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Health & Medicine

Can Reverse Osmosis Water Harm Your Health?

— September 23, 2022

The reverse osmosis water system offers an excellent alternative to many people who seek to give their families pure and safe drinking water.

Access to water is a universal human right. But it’s genuinely depressing to know that there are still 2 billion people in the world that lack access to safely managed drinking water. Just as the world is covered by 71% water, most of it isn’t safe to drink.  

Today, contaminated water is a huge issue and has been a concern because of its high death toll. Every year, around 829,000 people die because of dehydration due to diarrhea from contaminated water. Municipal water can be contaminated with biological, physical, or chemical contaminants, and all of these have harmful effects on one’s body. 

In recent years, reverse osmosis water systems have been used in many homes worldwide to make the water at home safe for drinking. 

What Is Reverse Osmosis Water System? 

Reverse osmosis is widely used in homes, health institutions, and commercial and leisure facilities because it’s considered the most effective water filtration method. It produces clean, great-tasting water free of impurities, so you can be sure that your family or business patrons will be safe and protected.  If you’re considering adding a layer of protection to the water you drink at home, reverse osmosis is worth looking at. 

History Of Reverse Osmosis Water Filtration System 

In the 18th century, the idea of reverse osmosis was first observed in the laboratory by using a pig’s bladder as a membrane by French scientist Jean-Antoine Nollet. But the technology came into fruition out of necessity to remove salt from seawater during the war.  

This is particularly important for the survival of soldiers operating submarines with very little space and no water source under the ocean. Since then, it has become a viable source of clean and pure water for many people.  

How Does It Work? 

It allows water to pass through several filters depending on the type of water in your area. The first stage is through a sediment filter, which removes physical contaminants like dirt, dust, and rust. The second stage is through the carbon filter, which eliminates VOCs or volatile organic compounds, which are the stuff that sometimes gives municipal water a bad taste and odor.

Water pouring over a light bulb; image by Sharon Pittaway, via
Water pouring over a light bulb; image by Sharon Pittaway, via

After removing the VOCs, the water will pass through the semi-permeable reverse osmosis membrane via high pressure to remove 98% of TDS or total dissolved solids. At this stage, the tiny dissolved particles that even a microscope can’t view and that the sediment filter didn’t capture will be removed. 

All the water that passes through the last filter will be stored inside the storage tank, suitable for use by anyone. When the tank gets full. The system will automatically shut off and will resume filtering water when the water in the tank is utilized.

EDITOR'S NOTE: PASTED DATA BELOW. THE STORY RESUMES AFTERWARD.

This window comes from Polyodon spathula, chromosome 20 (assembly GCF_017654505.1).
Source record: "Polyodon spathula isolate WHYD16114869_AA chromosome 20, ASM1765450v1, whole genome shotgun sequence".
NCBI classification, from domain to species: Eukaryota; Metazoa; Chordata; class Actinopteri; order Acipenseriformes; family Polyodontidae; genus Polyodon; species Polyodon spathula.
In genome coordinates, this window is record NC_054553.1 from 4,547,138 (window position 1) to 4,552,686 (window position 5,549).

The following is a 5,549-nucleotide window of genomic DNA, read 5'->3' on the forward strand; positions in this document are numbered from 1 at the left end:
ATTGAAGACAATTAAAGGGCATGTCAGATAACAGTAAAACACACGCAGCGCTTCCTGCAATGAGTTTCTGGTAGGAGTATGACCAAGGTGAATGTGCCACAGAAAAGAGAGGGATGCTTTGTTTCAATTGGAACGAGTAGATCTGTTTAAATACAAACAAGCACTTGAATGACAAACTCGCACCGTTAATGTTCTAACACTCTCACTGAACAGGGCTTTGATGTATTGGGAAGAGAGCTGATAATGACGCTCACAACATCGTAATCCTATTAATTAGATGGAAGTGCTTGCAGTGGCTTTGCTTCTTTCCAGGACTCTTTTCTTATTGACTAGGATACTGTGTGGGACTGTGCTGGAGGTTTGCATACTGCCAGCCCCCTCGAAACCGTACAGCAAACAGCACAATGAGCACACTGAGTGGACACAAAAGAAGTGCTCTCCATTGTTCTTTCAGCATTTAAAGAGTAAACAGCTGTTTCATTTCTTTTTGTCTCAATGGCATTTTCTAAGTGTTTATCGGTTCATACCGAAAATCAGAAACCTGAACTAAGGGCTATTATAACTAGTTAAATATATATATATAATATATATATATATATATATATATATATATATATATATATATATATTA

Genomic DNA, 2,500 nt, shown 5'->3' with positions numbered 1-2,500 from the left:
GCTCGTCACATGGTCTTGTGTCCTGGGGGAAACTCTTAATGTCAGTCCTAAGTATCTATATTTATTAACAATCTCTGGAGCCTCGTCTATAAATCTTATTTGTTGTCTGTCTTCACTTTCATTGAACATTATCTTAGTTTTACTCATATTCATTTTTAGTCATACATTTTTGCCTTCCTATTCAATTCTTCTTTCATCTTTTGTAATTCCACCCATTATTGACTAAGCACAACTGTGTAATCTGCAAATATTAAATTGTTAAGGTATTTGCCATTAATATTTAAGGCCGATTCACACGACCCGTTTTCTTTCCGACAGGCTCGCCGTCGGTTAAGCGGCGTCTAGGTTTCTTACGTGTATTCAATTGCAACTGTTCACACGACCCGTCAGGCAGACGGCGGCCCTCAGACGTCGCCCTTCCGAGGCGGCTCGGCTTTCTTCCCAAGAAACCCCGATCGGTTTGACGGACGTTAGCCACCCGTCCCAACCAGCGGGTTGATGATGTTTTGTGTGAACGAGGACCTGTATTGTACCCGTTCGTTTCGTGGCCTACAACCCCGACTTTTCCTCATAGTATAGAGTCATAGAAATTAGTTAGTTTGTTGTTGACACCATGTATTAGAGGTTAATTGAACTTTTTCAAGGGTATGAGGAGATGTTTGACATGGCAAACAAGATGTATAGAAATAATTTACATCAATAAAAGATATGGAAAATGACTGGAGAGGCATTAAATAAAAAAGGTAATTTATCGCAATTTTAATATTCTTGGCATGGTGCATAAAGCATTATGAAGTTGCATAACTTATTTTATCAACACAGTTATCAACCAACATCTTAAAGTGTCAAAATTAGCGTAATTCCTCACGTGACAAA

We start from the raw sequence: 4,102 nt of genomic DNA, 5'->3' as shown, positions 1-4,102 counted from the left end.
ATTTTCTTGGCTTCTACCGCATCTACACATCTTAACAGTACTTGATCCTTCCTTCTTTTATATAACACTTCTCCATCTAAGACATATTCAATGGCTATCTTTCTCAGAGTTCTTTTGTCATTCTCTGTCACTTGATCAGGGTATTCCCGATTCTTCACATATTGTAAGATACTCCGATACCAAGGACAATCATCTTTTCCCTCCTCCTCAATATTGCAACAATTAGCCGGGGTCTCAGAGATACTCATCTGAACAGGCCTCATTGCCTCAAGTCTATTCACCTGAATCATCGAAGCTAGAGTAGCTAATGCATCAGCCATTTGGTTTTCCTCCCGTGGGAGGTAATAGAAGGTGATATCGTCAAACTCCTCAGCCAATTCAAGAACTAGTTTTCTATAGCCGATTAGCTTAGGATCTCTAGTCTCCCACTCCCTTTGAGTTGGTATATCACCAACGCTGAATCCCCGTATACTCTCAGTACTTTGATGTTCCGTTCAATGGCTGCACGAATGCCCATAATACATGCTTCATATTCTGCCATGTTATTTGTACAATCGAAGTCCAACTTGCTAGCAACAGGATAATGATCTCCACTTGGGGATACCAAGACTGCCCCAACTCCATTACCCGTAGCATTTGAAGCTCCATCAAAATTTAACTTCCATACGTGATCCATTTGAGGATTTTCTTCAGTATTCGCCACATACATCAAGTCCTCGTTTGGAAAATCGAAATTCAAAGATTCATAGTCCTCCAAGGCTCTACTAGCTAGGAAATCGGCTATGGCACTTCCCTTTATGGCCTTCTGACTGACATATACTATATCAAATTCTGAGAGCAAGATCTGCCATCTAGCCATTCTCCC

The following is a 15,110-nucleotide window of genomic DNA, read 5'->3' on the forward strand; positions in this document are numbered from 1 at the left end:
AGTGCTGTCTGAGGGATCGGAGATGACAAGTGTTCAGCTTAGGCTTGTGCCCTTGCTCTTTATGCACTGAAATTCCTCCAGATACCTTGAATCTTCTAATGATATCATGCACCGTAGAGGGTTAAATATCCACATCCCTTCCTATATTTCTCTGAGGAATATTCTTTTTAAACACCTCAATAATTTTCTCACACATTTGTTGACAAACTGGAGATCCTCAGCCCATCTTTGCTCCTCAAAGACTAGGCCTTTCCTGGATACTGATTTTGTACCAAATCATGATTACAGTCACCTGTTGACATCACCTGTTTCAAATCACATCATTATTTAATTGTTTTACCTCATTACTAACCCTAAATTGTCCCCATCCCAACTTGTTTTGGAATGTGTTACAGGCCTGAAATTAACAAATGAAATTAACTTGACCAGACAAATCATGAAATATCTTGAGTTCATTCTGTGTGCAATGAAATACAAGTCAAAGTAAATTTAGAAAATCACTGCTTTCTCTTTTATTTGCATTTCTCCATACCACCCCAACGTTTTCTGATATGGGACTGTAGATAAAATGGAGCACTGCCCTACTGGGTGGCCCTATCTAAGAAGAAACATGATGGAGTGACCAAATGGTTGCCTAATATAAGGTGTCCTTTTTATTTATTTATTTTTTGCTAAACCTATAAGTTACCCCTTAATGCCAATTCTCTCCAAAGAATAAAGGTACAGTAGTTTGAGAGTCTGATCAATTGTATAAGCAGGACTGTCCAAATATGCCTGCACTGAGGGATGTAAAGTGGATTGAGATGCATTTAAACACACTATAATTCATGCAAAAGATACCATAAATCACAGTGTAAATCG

The Benefits Of Reverse Osmosis 

  • Effective in removing contaminants including sodium, sulfate, mercury, lead, arsenic, chloride, and fluoride.
  • It’s energy-efficient unlike other water systems that require heat and electricity, it relies on your home’s water pressure alone to function.  
  • It’ll save you money. You don’t need to spend money buying bottled water or mineral water by gallons.  
  • It’s very sustainable. Since it doesn’t use electricity, your carbon footprint will be low, and since you’re going to eliminate bottled water, you won’t have to throw plastic bottles in the trash that will eventually be dumped in landfills.  
  • It’ll result in better-tasting food. Most of the time, the minerals and chemicals in municipal water alter the taste of the food you cook for your family. With reverse osmosis, you get clean and great-tasting water that won’t harm the food you prepare.  

The Disadvantages Of Reverse Osmosis 

  • It requires maintenance. The filters need to be replaced to ensure you’re always getting clean water. Ideally, filters need to be changed every 12 months to reach optimal effectiveness of your water filtration system.
  • The taste requires getting used to it. If you’re used to drinking filtered or mineralized water, you may find the taste of reverse osmosis water unusual as many people will describe it as flat-tasting. 
  • You may need to wait for it. The reverse osmosis process is slow compared to other water systems; that’s why there’s a tank for storing water. If you consume water fast, there might be periods when you need to wait for the drinking water supply.  

Can It Harm Your Health? 

Since reverse osmosis removes most contaminants in the water, including all the essential minerals like calcium and magnesium, people are questioning its effectiveness. But many minerals in water are also present in the food you eat. So, if you feel like you’re lacking in calcium, then dose up on supplements and drink your milk. Eating a balanced diet will solve that, but getting sick from contaminated water may be more challenging, not to mention expensive.  


The reverse osmosis water system offers an excellent alternative to many people who seek to give their families pure and safe drinking water. If you think it could be unsafe for your family, think of the many restaurants in the world operating with the reverse osmosis water system and no harm befalling their patrons. 

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